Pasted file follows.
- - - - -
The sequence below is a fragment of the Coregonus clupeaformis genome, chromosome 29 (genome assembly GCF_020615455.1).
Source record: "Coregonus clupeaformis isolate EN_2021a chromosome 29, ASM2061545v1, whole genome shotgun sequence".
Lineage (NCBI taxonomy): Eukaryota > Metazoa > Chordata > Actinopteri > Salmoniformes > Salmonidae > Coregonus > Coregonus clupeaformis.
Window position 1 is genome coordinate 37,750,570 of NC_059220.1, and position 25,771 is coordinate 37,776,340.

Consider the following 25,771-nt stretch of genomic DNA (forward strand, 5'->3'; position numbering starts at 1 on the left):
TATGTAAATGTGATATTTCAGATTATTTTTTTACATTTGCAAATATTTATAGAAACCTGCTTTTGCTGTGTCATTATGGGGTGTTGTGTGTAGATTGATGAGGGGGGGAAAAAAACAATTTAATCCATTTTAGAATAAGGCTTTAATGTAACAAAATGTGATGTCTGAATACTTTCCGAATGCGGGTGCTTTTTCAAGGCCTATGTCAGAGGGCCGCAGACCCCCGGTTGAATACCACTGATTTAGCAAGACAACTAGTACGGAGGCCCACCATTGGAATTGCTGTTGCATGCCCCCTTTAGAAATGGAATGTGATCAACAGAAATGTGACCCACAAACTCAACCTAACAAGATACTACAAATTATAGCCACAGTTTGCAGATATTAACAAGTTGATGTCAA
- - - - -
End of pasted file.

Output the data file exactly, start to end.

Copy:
The sequence below is a fragment of the Coregonus clupeaformis genome, chromosome 29 (genome assembly GCF_020615455.1).
Source record: "Coregonus clupeaformis isolate EN_2021a chromosome 29, ASM2061545v1, whole genome shotgun sequence".
Lineage (NCBI taxonomy): Eukaryota > Metazoa > Chordata > Actinopteri > Salmoniformes > Salmonidae > Coregonus > Coregonus clupeaformis.
Window position 1 is genome coordinate 37,750,570 of NC_059220.1, and position 25,771 is coordinate 37,776,340.

Consider the following 25,771-nt stretch of genomic DNA (forward strand, 5'->3'; position numbering starts at 1 on the left):
TATGTAAATGTGATATTTCAGATTATTTTTTTACATTTGCAAATATTTATAGAAACCTGCTTTTGCTGTGTCATTATGGGGTGTTGTGTGTAGATTGATGAGGGGGGGAAAAAAACAATTTAATCCATTTTAGAATAAGGCTTTAATGTAACAAAATGTGATGTCTGAATACTTTCCGAATGCGGGTGCTTTTTCAAGGCCTATGTCAGAGGGCCGCAGACCCCCGGTTGAATACCACTGATTTAGCAAGACAACTAGTACGGAGGCCCACCATTGGAATTGCTGTTGCATGCCCCCTTTAGAAATGGAATGTGATCAACAGAAATGTGACCCACAAACTCAACCTAACAAGATACTACAAATTATAGCCACAGTTTGCAGATATTAACAAGTTGATGTCAA